Alice Herz-Sommer was 39 years old when she arrived at Theresienstadt, a ghetto and model concentration camp located in Czechoslovakia. The camp was used by the Nazis as an elaborate ruse to show the world how well they were treating Europe’s Jews. As part of the deception, Jewish artists were encouraged to perform plays, concerts and hold other cultural events. Alice was a pianist.
Until her death last month at the age of 110, Alice was the oldest living Holocaust survivor. She lived alone in an apartment in London, England. To her neighbors she was known as “The Lady in Number 6”, and that moniker became the title on the short documentary film made about her life. One week after her death, the film won the Academy Award for Best Documentary: Short Subject.
The documentary, which runs 38 minutes, is directed by Malcolm Clarke and produced by Nicholas Reed. Clarke spoke to Entertainment Weekly about making the film. “The thing that really convinced me in a nanosecond that I had to make this film was she didn’t carry any enmity, no pain, no tragedy. And it’s not that she hasn’t experienced these things, but she processed them so much differently to everyone else that I met.”
Alice is described as the perennial optimist, and that attitude shines through in the film. Upon arrival at Theresienstadt, she mused, “If they have an orchestra in Terezin [the Czech name for the town], how bad can it be?” Although her mother and husband perished there, Alice’s positivity carried her and her son Raphael (Rafi) through the war.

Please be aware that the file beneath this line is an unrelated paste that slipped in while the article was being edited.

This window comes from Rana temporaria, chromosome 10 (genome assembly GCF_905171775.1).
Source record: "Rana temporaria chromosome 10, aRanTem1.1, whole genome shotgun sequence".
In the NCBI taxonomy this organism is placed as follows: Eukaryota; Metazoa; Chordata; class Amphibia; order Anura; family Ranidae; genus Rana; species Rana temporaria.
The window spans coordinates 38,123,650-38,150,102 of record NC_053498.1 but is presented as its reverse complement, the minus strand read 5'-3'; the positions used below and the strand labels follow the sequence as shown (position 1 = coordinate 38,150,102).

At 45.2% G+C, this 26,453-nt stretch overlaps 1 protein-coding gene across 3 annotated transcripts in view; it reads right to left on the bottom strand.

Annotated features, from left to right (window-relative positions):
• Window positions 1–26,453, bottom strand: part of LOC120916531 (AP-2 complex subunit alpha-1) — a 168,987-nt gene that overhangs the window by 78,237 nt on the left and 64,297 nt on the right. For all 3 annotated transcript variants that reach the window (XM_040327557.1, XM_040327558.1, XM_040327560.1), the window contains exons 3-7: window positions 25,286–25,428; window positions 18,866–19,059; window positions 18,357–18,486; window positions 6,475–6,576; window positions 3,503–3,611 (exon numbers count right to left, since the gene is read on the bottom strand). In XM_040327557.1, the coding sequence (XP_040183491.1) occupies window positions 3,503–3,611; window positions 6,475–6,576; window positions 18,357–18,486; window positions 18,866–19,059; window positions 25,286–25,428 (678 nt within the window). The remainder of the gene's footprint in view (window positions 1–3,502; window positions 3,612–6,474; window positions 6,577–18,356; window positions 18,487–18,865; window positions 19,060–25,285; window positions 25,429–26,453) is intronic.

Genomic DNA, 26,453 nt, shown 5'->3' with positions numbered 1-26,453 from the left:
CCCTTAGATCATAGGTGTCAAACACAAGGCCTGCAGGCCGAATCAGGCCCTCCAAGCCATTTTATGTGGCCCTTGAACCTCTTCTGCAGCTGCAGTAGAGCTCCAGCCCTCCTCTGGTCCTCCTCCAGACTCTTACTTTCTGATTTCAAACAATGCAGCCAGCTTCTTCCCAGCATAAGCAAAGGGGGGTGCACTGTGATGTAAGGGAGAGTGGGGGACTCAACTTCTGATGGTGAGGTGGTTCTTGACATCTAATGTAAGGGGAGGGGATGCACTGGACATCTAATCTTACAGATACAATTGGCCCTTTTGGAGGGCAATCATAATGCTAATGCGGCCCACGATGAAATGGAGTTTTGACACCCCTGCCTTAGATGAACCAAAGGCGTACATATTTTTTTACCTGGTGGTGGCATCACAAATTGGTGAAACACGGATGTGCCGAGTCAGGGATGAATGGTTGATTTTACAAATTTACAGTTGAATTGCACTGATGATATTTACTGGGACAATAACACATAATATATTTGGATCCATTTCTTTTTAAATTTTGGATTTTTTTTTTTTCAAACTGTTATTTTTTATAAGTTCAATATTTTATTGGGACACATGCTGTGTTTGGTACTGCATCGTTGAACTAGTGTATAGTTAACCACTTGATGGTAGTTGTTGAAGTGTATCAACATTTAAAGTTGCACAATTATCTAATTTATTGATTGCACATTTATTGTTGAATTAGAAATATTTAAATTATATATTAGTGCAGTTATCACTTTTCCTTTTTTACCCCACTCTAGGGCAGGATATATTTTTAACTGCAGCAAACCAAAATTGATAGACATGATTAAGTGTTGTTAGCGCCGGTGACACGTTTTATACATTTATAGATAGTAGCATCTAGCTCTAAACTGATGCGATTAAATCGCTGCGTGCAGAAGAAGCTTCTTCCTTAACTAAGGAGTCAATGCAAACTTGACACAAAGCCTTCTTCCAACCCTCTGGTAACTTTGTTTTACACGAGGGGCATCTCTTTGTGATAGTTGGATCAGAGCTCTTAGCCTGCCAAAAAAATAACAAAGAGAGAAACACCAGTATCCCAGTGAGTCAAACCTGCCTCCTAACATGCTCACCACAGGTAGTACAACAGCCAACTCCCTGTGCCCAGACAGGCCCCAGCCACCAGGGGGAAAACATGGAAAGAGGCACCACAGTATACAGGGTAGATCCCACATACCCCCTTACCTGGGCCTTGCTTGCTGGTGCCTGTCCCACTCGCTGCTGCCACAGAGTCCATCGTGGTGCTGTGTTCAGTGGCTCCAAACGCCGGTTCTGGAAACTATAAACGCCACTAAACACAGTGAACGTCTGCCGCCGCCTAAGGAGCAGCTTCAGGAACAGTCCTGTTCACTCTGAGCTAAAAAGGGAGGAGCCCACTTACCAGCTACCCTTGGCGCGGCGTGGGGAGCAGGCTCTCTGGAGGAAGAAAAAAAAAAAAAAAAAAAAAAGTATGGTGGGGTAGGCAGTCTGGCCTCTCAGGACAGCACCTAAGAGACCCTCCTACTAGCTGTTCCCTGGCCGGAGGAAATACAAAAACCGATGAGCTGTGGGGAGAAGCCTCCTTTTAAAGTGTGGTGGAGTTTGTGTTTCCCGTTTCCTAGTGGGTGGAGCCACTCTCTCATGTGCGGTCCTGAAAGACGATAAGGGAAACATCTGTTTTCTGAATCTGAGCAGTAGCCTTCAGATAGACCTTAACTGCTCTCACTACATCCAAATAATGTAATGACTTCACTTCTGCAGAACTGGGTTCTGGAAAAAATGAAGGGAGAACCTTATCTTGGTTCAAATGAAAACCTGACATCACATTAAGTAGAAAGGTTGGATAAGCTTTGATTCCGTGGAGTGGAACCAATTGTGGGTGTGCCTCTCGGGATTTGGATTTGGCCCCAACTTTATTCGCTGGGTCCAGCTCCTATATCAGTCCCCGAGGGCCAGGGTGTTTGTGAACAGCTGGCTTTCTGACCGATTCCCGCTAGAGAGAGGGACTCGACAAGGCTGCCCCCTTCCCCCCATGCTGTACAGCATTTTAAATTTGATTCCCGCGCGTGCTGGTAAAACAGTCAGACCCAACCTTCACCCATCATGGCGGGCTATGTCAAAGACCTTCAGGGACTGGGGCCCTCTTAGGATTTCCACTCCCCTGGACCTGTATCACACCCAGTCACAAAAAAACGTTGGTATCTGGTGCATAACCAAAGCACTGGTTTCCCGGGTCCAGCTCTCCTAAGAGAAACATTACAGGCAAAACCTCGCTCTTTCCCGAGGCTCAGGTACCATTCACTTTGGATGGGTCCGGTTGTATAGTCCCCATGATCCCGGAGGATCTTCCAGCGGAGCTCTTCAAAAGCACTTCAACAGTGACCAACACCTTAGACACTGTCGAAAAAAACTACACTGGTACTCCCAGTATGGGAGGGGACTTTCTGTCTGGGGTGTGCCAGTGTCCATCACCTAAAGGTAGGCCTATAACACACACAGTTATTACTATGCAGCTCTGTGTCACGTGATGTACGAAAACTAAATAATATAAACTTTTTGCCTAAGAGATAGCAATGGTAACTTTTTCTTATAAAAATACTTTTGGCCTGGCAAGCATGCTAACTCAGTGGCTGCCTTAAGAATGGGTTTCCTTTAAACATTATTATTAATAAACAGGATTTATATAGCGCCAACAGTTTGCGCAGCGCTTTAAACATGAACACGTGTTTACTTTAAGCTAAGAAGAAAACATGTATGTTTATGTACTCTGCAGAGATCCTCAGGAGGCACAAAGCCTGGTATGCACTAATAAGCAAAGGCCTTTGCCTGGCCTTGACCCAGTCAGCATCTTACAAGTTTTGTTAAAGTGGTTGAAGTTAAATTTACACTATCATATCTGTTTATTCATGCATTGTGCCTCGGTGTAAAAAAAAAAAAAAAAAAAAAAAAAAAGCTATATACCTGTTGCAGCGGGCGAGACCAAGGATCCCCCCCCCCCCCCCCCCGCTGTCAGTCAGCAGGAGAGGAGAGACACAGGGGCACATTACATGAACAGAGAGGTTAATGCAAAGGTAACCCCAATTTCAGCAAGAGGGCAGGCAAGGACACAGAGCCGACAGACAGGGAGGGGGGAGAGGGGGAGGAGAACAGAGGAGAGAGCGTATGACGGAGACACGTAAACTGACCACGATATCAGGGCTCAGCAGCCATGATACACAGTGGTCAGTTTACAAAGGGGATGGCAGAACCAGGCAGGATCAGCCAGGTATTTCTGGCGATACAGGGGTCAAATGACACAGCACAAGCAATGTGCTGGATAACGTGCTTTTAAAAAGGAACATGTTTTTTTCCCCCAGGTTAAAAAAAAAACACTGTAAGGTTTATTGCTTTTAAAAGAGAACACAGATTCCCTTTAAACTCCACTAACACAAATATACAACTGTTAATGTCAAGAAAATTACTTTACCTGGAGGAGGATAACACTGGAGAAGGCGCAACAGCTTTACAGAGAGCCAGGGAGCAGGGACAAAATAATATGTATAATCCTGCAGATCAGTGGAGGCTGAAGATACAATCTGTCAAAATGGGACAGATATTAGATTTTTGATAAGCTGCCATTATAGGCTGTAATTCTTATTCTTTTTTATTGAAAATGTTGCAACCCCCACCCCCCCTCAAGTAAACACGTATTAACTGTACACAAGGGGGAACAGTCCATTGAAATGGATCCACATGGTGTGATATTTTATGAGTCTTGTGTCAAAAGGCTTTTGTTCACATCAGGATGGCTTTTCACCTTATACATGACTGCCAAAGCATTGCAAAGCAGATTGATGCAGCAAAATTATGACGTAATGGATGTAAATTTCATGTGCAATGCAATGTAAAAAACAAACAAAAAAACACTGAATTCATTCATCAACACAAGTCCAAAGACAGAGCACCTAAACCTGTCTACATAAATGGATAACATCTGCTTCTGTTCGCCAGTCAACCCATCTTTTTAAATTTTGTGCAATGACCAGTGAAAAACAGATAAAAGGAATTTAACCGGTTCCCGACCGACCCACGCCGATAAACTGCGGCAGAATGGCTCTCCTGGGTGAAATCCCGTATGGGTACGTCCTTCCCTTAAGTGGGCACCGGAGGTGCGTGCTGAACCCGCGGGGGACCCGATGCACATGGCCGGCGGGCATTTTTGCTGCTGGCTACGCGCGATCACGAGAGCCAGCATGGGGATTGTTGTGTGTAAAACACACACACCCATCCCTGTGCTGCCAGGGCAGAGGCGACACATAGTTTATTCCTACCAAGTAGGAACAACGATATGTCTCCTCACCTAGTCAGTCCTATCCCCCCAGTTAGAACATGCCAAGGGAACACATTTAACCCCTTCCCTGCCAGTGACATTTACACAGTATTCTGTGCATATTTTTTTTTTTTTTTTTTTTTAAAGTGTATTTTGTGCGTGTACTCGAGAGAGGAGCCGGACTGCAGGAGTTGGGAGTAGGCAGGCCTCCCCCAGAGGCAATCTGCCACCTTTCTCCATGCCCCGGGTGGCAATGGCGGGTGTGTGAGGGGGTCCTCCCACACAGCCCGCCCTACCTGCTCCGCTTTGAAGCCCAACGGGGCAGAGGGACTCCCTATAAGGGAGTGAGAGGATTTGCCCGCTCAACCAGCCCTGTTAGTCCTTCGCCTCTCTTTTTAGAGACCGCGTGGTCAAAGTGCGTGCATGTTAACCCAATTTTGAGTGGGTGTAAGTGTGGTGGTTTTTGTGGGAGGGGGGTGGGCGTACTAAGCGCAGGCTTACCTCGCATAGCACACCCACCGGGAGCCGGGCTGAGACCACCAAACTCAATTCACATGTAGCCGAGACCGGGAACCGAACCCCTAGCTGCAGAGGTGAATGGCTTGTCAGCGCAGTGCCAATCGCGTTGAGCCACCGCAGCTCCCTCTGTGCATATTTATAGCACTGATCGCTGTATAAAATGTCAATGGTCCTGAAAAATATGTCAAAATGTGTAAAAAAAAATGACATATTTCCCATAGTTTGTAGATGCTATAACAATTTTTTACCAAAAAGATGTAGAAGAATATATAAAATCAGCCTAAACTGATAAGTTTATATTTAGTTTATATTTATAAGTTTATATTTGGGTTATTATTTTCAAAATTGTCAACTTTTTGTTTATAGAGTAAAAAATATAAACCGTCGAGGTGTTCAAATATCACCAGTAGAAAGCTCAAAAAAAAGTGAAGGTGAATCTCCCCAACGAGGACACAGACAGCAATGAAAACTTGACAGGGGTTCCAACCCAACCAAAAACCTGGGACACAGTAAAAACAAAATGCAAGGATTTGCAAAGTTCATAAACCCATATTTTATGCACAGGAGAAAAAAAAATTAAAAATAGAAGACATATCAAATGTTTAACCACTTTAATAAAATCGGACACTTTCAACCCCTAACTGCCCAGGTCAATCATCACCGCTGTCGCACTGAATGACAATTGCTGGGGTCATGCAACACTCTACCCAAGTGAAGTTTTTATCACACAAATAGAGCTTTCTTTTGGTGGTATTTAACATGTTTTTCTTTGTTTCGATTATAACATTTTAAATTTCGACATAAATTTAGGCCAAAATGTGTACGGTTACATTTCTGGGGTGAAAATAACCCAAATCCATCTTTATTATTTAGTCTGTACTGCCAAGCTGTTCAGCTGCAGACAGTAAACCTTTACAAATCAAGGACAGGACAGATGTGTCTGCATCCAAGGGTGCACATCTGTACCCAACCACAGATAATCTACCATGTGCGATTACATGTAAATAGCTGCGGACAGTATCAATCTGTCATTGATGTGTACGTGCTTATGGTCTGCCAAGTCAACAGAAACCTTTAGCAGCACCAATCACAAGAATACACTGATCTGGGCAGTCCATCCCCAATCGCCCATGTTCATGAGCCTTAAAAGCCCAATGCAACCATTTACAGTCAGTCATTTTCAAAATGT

Alice was born in Prague on November 26, 1903 and trained as a pianist from a young age. During her time in Theresienstadt, she gave over 100 concerts, playing all of Chopin’s Etudes from memory. Four years after the liberation, Alice and Rafi came to Israel, where Alice taught at the Jerusalem Academy of Music and performed in concerts frequently attended by Golda Meir, and Rafi became a concert cellist.
Rafi later moved to England, and Alice followed her only child there. Unfortunately, Rafi passed away at the age of 65, but Alice remained in London. She still has family there.
The documentary was shot over a two year period. Clarke acknowledged, “We had to move very quickly. Alice was not young when I met her, I think she was 107 when I met her. Any 107 year old, even if they’re very healthy, they are clearly closer to the end of their life than the beginning of their life and so we wanted to get this woman on film while she was still healthy and sprightly and chipper.” Until the end, Alice would play piano four hours every day, to the delight of her neighbors, and loved to spend the rest of her day with visitors.
Originally, the filmmakers considered calling the documentary “Dancing Under the Gallows”, but decided that title was far too grim for the subject matter. Dubbed “one of the most inspirational and uplifting stories of the year,” the short portrays Alice as she “shares her views on how to live a long and happy life. She discusses music, laughter and how to remain optimistic come what may.”
Producer Nicholas Reed said, “Kids all over the world grow up on superheroes, what we, their parents, must remind them, is documentaries tell stories about ‘real superheroes.’ Superheroes are based on great people, real people, like Alice Herz Sommer.”